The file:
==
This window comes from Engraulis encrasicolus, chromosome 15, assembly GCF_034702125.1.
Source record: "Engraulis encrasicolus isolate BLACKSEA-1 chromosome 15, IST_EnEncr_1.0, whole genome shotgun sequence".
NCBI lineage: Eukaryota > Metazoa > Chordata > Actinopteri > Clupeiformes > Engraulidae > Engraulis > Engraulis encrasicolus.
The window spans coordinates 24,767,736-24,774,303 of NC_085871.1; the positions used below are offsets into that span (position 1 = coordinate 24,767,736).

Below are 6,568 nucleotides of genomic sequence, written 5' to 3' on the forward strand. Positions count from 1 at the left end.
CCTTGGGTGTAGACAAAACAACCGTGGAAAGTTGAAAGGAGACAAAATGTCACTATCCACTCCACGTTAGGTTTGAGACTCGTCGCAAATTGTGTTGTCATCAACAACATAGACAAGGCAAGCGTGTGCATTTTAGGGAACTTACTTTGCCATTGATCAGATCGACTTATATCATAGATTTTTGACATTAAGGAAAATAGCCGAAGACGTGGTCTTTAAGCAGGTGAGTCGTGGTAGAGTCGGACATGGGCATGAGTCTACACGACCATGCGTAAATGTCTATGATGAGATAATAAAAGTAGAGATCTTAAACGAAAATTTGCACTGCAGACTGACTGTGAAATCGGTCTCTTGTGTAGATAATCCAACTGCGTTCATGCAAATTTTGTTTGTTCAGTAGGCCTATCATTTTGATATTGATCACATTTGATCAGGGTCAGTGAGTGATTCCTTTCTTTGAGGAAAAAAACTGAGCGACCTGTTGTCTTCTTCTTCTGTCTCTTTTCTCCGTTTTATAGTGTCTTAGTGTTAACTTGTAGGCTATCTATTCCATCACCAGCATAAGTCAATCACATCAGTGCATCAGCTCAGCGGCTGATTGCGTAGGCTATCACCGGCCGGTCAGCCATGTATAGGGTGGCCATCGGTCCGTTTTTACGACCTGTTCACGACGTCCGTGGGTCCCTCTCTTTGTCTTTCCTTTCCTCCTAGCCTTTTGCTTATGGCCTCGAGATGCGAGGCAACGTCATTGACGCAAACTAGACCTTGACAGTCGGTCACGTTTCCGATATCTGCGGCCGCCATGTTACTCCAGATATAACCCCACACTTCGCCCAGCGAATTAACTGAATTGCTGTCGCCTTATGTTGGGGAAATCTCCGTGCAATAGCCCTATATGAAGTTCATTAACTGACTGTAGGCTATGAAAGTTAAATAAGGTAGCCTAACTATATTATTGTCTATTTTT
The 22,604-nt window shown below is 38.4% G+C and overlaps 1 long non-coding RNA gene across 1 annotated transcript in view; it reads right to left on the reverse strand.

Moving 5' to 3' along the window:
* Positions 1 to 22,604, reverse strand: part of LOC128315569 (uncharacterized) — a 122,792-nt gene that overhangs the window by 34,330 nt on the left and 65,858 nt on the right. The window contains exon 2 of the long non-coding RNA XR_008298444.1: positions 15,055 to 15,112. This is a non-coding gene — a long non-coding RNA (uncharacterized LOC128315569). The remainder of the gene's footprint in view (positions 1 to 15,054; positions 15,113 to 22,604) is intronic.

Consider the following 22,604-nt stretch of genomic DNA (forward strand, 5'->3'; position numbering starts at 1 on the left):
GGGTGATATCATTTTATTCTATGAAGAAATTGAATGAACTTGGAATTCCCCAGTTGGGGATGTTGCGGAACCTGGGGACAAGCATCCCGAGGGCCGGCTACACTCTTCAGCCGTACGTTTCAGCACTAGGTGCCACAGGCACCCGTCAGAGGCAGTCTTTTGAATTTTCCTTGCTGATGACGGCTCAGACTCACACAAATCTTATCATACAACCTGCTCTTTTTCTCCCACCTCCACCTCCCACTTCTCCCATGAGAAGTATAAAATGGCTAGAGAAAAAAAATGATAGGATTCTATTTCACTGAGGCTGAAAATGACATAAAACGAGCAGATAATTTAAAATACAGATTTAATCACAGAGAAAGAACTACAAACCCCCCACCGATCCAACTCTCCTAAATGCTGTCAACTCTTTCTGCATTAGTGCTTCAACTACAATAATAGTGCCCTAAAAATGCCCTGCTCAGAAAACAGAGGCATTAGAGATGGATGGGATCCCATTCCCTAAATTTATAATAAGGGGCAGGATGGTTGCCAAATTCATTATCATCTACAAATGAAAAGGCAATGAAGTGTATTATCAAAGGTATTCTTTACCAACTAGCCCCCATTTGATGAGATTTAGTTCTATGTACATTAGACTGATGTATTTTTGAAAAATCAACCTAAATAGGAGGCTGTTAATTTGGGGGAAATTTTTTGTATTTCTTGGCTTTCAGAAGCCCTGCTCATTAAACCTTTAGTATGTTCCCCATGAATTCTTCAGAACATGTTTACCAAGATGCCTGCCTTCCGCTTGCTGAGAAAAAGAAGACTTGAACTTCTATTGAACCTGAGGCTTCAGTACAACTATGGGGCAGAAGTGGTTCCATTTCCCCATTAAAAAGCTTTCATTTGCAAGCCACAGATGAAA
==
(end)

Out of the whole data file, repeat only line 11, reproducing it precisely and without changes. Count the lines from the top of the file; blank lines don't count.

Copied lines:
GGGTGATATCATTTTATTCTATGAAGAAATTGAATGAACTTGGAATTCCCCAGTTGGGGATGTTGCGGAACCTGGGGACAAGCATCCCGAGGGCCGGCTACACTCTTCAGCCGTACGTTTCAGCACTAGGTGCCACAGGCACCCGTCAGAGGCAGTCTTTTGAATTTTCCTTGCTGATGACGGCTCAGACTCACACAAATCTTATCATACAACCTGCTCTTTTTCTCCCACCTCCACCTCCCACTTCTCCCATGAGAAGTATAAAATGGCTAGAGAAAAAAAATGATAGGATTCTATTTCACTGAGGCTGAAAATGACATAAAACGAGCAGATAATTTAAAATACAGATTTAATCACAGAGAAAGAACTACAAACCCCCCACCGATCCAACTCTCCTAAATGCTGTCAACTCTTTCTGCATTAGTGCTTCAACTACAATAATAGTGCCCTAAAAATGCCCTGCTCAGAAAACAGAGGCATTAGAGATGGATGGGATCCCATTCCCTAAATTTATAATAAGGGGCAGGATGGTTGCCAAATTCATTATCATCTACAAATGAAAAGGCAATGAAGTGTATTATCAAAGGTATTCTTTACCAACTAGCCCCCATTTGATGAGATTTAGTTCTATGTACATTAGACTGATGTATTTTTGAAAAATCAACCTAAATAGGAGGCTGTTAATTTGGGGGAAATTTTTTGTATTTCTTGGCTTTCAGAAGCCCTGCTCATTAAACCTTTAGTATGTTCCCCATGAATTCTTCAGAACATGTTTACCAAGATGCCTGCCTTCCGCTTGCTGAGAAAAAGAAGACTTGAACTTCTATTGAACCTGAGGCTTCAGTACAACTATGGGGCAGAAGTGGTTCCATTTCCCCATTAAAAAGCTTTCATTTGCAAGCCACAGATGAAA